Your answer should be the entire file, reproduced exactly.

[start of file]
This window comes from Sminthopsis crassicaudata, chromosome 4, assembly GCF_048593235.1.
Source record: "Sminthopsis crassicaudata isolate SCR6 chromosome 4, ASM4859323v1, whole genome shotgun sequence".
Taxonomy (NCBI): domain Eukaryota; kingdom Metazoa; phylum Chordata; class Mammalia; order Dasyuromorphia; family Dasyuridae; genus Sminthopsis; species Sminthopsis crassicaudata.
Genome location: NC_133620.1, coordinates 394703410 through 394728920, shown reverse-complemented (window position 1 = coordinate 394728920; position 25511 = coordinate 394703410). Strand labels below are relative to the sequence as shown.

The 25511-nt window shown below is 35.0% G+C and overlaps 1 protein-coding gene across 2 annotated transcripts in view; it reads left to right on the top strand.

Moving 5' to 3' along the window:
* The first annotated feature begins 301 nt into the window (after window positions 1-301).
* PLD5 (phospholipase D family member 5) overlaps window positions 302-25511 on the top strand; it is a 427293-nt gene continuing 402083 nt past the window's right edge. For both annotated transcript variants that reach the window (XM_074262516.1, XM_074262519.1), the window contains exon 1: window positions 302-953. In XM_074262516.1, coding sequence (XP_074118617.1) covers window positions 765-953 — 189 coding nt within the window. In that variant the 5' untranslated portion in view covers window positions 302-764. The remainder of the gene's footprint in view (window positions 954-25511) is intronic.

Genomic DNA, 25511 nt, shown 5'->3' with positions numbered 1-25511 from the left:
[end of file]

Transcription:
This window comes from Sminthopsis crassicaudata, chromosome 4, assembly GCF_048593235.1.
Source record: "Sminthopsis crassicaudata isolate SCR6 chromosome 4, ASM4859323v1, whole genome shotgun sequence".
Taxonomy (NCBI): domain Eukaryota; kingdom Metazoa; phylum Chordata; class Mammalia; order Dasyuromorphia; family Dasyuridae; genus Sminthopsis; species Sminthopsis crassicaudata.
Genome location: NC_133620.1, coordinates 394703410 through 394728920, shown reverse-complemented (window position 1 = coordinate 394728920; position 25511 = coordinate 394703410). Strand labels below are relative to the sequence as shown.

The 25511-nt window shown below is 35.0% G+C and overlaps 1 protein-coding gene across 2 annotated transcripts in view; it reads left to right on the top strand.

Moving 5' to 3' along the window:
* The first annotated feature begins 301 nt into the window (after window positions 1-301).
* PLD5 (phospholipase D family member 5) overlaps window positions 302-25511 on the top strand; it is a 427293-nt gene continuing 402083 nt past the window's right edge. For both annotated transcript variants that reach the window (XM_074262516.1, XM_074262519.1), the window contains exon 1: window positions 302-953. In XM_074262516.1, coding sequence (XP_074118617.1) covers window positions 765-953 — 189 coding nt within the window. In that variant the 5' untranslated portion in view covers window positions 302-764. The remainder of the gene's footprint in view (window positions 954-25511) is intronic.

Genomic DNA, 25511 nt, shown 5'->3' with positions numbered 1-25511 from the left: